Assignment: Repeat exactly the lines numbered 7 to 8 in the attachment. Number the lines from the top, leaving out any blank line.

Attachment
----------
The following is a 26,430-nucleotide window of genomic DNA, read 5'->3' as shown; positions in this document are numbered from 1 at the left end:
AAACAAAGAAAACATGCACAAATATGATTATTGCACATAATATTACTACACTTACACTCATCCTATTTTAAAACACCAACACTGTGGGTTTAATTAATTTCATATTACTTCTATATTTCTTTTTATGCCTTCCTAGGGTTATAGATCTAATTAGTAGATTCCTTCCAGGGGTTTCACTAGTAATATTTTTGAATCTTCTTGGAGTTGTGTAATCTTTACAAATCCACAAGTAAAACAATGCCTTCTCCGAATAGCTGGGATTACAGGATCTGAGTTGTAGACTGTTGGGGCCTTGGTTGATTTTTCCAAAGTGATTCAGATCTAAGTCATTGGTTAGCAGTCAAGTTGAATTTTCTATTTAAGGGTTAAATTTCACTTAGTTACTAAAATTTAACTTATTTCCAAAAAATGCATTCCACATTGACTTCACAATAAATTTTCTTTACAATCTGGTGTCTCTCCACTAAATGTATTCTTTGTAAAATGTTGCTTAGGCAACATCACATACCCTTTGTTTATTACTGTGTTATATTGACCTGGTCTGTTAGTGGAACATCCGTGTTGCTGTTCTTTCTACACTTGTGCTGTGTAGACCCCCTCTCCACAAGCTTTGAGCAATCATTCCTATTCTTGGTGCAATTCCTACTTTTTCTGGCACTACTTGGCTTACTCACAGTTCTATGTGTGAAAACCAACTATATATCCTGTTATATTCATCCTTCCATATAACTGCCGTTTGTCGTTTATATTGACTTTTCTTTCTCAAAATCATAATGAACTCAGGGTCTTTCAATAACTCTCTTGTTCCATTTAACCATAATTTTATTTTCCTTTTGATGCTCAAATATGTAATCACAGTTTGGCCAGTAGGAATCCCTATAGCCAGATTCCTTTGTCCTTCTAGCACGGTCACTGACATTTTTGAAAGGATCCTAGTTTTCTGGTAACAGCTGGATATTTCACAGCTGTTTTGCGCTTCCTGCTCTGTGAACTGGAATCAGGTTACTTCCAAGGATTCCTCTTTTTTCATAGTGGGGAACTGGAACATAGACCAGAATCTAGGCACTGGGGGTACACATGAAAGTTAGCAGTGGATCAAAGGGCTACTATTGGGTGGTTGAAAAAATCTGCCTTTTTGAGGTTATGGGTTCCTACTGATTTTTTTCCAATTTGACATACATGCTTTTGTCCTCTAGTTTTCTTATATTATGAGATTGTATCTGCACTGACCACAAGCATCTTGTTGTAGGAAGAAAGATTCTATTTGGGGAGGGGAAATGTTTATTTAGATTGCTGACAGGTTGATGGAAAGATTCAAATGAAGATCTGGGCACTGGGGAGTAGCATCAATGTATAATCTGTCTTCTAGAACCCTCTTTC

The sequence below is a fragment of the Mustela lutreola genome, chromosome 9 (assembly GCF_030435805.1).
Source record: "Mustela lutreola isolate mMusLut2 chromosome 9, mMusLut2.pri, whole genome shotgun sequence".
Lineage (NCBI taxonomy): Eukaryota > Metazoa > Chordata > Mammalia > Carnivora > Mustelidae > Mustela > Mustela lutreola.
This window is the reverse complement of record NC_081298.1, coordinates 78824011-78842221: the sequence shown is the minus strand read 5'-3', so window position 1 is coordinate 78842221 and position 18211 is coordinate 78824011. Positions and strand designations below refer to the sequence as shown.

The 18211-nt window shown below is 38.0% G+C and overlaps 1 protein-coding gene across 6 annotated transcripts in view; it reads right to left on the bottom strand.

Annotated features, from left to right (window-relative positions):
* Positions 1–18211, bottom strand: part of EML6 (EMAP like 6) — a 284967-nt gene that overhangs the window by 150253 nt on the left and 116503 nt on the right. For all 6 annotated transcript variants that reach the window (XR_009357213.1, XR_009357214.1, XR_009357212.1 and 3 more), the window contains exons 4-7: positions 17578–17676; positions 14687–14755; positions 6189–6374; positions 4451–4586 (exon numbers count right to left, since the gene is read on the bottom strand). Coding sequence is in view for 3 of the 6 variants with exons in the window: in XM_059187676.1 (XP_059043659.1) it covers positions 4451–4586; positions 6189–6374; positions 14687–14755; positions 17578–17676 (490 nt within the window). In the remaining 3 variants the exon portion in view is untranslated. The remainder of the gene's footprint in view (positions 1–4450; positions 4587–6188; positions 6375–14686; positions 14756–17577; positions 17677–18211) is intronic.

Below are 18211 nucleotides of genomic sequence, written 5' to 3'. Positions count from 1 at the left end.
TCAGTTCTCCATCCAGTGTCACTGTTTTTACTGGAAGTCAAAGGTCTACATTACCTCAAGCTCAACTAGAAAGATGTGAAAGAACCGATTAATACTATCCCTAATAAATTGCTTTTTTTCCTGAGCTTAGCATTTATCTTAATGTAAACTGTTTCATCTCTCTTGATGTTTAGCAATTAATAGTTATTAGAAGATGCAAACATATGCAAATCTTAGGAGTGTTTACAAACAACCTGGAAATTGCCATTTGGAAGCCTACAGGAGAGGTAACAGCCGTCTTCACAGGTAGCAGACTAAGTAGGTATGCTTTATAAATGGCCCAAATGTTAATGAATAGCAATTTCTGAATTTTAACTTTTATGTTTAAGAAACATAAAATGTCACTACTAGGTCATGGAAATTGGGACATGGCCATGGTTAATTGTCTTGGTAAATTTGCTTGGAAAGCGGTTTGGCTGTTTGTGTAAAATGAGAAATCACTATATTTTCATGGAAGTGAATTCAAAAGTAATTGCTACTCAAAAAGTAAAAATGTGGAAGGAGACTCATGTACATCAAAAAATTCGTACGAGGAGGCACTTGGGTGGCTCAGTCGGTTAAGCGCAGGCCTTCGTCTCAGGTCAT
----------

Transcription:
The 18211-nt window shown below is 38.0% G+C and overlaps 1 protein-coding gene across 6 annotated transcripts in view; it reads right to left on the bottom strand.

Annotated features, from left to right (window-relative positions):